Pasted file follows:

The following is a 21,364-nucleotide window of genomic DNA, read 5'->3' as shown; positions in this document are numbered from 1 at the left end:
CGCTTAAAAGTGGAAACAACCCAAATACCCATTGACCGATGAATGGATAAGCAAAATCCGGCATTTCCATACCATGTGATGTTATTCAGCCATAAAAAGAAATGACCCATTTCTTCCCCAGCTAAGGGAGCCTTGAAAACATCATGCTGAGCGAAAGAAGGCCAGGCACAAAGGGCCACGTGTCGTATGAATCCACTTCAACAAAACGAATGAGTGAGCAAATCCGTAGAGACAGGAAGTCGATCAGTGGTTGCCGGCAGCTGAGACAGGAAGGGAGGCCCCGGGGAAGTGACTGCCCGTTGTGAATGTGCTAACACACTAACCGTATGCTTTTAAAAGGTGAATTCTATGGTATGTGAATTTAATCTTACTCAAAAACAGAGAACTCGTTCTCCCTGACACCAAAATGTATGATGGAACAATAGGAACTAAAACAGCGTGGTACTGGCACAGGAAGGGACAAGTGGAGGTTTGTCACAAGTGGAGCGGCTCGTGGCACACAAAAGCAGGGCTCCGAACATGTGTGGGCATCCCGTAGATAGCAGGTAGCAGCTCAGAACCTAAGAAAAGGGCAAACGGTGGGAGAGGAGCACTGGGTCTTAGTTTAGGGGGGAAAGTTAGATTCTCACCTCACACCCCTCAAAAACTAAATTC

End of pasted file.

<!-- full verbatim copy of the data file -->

The following is a 21,364-nucleotide window of genomic DNA, read 5'->3' as shown; positions in this document are numbered from 1 at the left end:
CGCTTAAAAGTGGAAACAACCCAAATACCCATTGACCGATGAATGGATAAGCAAAATCCGGCATTTCCATACCATGTGATGTTATTCAGCCATAAAAAGAAATGACCCATTTCTTCCCCAGCTAAGGGAGCCTTGAAAACATCATGCTGAGCGAAAGAAGGCCAGGCACAAAGGGCCACGTGTCGTATGAATCCACTTCAACAAAACGAATGAGTGAGCAAATCCGTAGAGACAGGAAGTCGATCAGTGGTTGCCGGCAGCTGAGACAGGAAGGGAGGCCCCGGGGAAGTGACTGCCCGTTGTGAATGTGCTAACACACTAACCGTATGCTTTTAAAAGGTGAATTCTATGGTATGTGAATTTAATCTTACTCAAAAACAGAGAACTCGTTCTCCCTGACACCAAAATGTATGATGGAACAATAGGAACTAAAACAGCGTGGTACTGGCACAGGAAGGGACAAGTGGAGGTTTGTCACAAGTGGAGCGGCTCGTGGCACACAAAAGCAGGGCTCCGAACATGTGTGGGCATCCCGTAGATAGCAGGTAGCAGCTCAGAACCTAAGAAAAGGGCAAACGGTGGGAGAGGAGCACTGGGTCTTAGTTTAGGGGGGAAAGTTAGATTCTCACCTCACACCCCTCAAAAACTAAATTC